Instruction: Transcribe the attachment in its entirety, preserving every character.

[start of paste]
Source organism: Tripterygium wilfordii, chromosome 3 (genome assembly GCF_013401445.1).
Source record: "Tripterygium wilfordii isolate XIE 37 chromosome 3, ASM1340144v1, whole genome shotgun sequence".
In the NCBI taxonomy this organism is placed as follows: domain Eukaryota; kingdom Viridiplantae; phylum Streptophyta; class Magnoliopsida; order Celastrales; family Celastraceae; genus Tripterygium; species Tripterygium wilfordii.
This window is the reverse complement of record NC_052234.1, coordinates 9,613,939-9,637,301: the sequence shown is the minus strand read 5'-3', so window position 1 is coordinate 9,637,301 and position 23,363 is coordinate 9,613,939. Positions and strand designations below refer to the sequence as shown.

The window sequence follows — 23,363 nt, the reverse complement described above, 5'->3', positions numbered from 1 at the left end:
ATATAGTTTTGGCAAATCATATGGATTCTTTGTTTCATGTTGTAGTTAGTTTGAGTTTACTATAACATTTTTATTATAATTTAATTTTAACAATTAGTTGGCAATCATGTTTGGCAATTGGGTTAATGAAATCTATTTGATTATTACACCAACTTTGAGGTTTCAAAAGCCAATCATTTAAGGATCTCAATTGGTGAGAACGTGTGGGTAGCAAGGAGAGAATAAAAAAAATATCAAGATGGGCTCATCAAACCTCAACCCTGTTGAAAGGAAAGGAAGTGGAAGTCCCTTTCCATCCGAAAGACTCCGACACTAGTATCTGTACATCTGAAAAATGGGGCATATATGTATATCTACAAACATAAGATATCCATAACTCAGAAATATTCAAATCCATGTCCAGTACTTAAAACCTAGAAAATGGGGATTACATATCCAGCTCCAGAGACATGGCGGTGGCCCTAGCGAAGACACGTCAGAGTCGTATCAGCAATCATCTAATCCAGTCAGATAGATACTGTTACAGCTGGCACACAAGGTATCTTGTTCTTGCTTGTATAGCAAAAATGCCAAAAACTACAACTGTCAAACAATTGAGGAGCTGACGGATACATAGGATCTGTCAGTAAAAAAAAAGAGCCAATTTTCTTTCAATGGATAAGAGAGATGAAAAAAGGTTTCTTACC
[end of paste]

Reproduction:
Source organism: Tripterygium wilfordii, chromosome 3 (genome assembly GCF_013401445.1).
Source record: "Tripterygium wilfordii isolate XIE 37 chromosome 3, ASM1340144v1, whole genome shotgun sequence".
In the NCBI taxonomy this organism is placed as follows: domain Eukaryota; kingdom Viridiplantae; phylum Streptophyta; class Magnoliopsida; order Celastrales; family Celastraceae; genus Tripterygium; species Tripterygium wilfordii.
This window is the reverse complement of record NC_052234.1, coordinates 9,613,939-9,637,301: the sequence shown is the minus strand read 5'-3', so window position 1 is coordinate 9,637,301 and position 23,363 is coordinate 9,613,939. Positions and strand designations below refer to the sequence as shown.

The window sequence follows — 23,363 nt, the reverse complement described above, 5'->3', positions numbered from 1 at the left end:
ATATAGTTTTGGCAAATCATATGGATTCTTTGTTTCATGTTGTAGTTAGTTTGAGTTTACTATAACATTTTTATTATAATTTAATTTTAACAATTAGTTGGCAATCATGTTTGGCAATTGGGTTAATGAAATCTATTTGATTATTACACCAACTTTGAGGTTTCAAAAGCCAATCATTTAAGGATCTCAATTGGTGAGAACGTGTGGGTAGCAAGGAGAGAATAAAAAAAATATCAAGATGGGCTCATCAAACCTCAACCCTGTTGAAAGGAAAGGAAGTGGAAGTCCCTTTCCATCCGAAAGACTCCGACACTAGTATCTGTACATCTGAAAAATGGGGCATATATGTATATCTACAAACATAAGATATCCATAACTCAGAAATATTCAAATCCATGTCCAGTACTTAAAACCTAGAAAATGGGGATTACATATCCAGCTCCAGAGACATGGCGGTGGCCCTAGCGAAGACACGTCAGAGTCGTATCAGCAATCATCTAATCCAGTCAGATAGATACTGTTACAGCTGGCACACAAGGTATCTTGTTCTTGCTTGTATAGCAAAAATGCCAAAAACTACAACTGTCAAACAATTGAGGAGCTGACGGATACATAGGATCTGTCAGTAAAAAAAAAGAGCCAATTTTCTTTCAATGGATAAGAGAGATGAAAAAAGGTTTCTTACC